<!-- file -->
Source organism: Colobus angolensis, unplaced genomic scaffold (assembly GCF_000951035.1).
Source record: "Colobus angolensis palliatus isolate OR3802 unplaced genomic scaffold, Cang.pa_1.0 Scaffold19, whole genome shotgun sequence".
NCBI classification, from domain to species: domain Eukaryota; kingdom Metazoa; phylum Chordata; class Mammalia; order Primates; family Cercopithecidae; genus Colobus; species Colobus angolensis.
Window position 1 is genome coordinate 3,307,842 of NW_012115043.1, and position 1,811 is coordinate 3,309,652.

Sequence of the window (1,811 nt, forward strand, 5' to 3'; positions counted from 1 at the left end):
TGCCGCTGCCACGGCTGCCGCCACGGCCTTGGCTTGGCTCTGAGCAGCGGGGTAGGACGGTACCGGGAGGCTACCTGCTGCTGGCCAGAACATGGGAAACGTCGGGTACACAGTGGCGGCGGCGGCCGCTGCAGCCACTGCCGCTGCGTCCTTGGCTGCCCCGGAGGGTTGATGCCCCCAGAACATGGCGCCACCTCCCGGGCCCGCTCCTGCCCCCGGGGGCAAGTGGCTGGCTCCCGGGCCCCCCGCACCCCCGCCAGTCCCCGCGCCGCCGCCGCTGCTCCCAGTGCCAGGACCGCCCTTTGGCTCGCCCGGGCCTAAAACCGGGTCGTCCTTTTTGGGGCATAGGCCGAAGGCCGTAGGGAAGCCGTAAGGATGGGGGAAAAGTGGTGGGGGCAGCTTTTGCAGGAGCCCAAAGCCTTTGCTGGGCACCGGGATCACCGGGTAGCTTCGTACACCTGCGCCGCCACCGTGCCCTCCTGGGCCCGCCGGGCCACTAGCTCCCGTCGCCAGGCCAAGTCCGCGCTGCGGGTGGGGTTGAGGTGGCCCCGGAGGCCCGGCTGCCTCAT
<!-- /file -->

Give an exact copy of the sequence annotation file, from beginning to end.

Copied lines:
Source organism: Colobus angolensis, unplaced genomic scaffold (assembly GCF_000951035.1).
Source record: "Colobus angolensis palliatus isolate OR3802 unplaced genomic scaffold, Cang.pa_1.0 Scaffold19, whole genome shotgun sequence".
NCBI classification, from domain to species: domain Eukaryota; kingdom Metazoa; phylum Chordata; class Mammalia; order Primates; family Cercopithecidae; genus Colobus; species Colobus angolensis.
Window position 1 is genome coordinate 3,307,842 of NW_012115043.1, and position 1,811 is coordinate 3,309,652.

Sequence of the window (1,811 nt, forward strand, 5' to 3'; positions counted from 1 at the left end):
TGCCGCTGCCACGGCTGCCGCCACGGCCTTGGCTTGGCTCTGAGCAGCGGGGTAGGACGGTACCGGGAGGCTACCTGCTGCTGGCCAGAACATGGGAAACGTCGGGTACACAGTGGCGGCGGCGGCCGCTGCAGCCACTGCCGCTGCGTCCTTGGCTGCCCCGGAGGGTTGATGCCCCCAGAACATGGCGCCACCTCCCGGGCCCGCTCCTGCCCCCGGGGGCAAGTGGCTGGCTCCCGGGCCCCCCGCACCCCCGCCAGTCCCCGCGCCGCCGCCGCTGCTCCCAGTGCCAGGACCGCCCTTTGGCTCGCCCGGGCCTAAAACCGGGTCGTCCTTTTTGGGGCATAGGCCGAAGGCCGTAGGGAAGCCGTAAGGATGGGGGAAAAGTGGTGGGGGCAGCTTTTGCAGGAGCCCAAAGCCTTTGCTGGGCACCGGGATCACCGGGTAGCTTCGTACACCTGCGCCGCCACCGTGCCCTCCTGGGCCCGCCGGGCCACTAGCTCCCGTCGCCAGGCCAAGTCCGCGCTGCGGGTGGGGTTGAGGTGGCCCCGGAGGCCCGGCTGCCTCAT